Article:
Current trends in markets around the world give a clue to the future direction of consumer demand in the fresh produce industry.
I would like to talk specifically about the issues that Field Fresh Tasmania (FFT) feel are important with particular reference to onions and supplying the northern hemisphere off season market.
I have a specific interest in Japan and my comments are likely to reflect this.
Agricultural products are often treated as commodities with growers unable to affect the price that they receive.
In a broad sense onion growers will always be subject to the forces of supply and demand.
The challenge in the 21st century will be for producers and exporters to identify niches and provide a differentiated product.
I see the key issues in the 21 century being largely defined by the marketing channels we choose.
These are likely to be large supermarkets in major industrialised countries of Europe and Asia, and Japan.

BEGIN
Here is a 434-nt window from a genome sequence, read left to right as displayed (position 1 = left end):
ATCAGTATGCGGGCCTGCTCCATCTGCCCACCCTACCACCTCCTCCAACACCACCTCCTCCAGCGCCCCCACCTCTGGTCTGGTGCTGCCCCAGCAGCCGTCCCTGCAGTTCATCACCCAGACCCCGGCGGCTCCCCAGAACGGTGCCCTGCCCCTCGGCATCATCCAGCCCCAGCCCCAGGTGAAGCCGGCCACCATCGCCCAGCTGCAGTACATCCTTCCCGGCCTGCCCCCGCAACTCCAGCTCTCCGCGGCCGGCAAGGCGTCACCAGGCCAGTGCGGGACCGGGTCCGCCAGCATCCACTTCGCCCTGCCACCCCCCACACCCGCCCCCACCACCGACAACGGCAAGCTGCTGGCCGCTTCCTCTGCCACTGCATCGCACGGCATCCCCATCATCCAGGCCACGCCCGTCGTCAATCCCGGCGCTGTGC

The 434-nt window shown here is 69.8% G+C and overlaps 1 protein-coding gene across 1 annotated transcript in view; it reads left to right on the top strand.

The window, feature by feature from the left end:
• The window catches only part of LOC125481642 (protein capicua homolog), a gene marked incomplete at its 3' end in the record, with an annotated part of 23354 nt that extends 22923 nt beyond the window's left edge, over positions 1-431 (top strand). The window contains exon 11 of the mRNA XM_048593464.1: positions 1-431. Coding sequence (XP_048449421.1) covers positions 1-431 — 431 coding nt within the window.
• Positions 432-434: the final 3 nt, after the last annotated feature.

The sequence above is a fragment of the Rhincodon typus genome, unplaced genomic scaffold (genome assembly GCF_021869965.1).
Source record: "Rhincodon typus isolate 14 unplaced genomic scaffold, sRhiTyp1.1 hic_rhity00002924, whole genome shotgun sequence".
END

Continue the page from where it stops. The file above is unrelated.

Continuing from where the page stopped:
The issues that will determine the product that we supply will increasingly be influenced by consumers in these countries.
In Europe, Japan, Australia and the USA there is a growing concern relating to the health issues associated with food quality and safety.
The need to identify the origin and status of fresh vegetables will force producers to be more accountable.
Quality expectations will not be diminished and the ability to deliver on time meeting rigid specifications will be basic requirements.
Even then consumers will not be satisfied and will demand environmentally benign production systems which are sustainable and/or organic.
Once these things are achieved it will be the job of the marketer to communicate this message to the final consumer.
There will be an even greater need for information gathering and dissemination.
The internet will become the standard medium for all business transactions and for feedback, relating to quality as the world’s consumers try to get closer to the actual producer.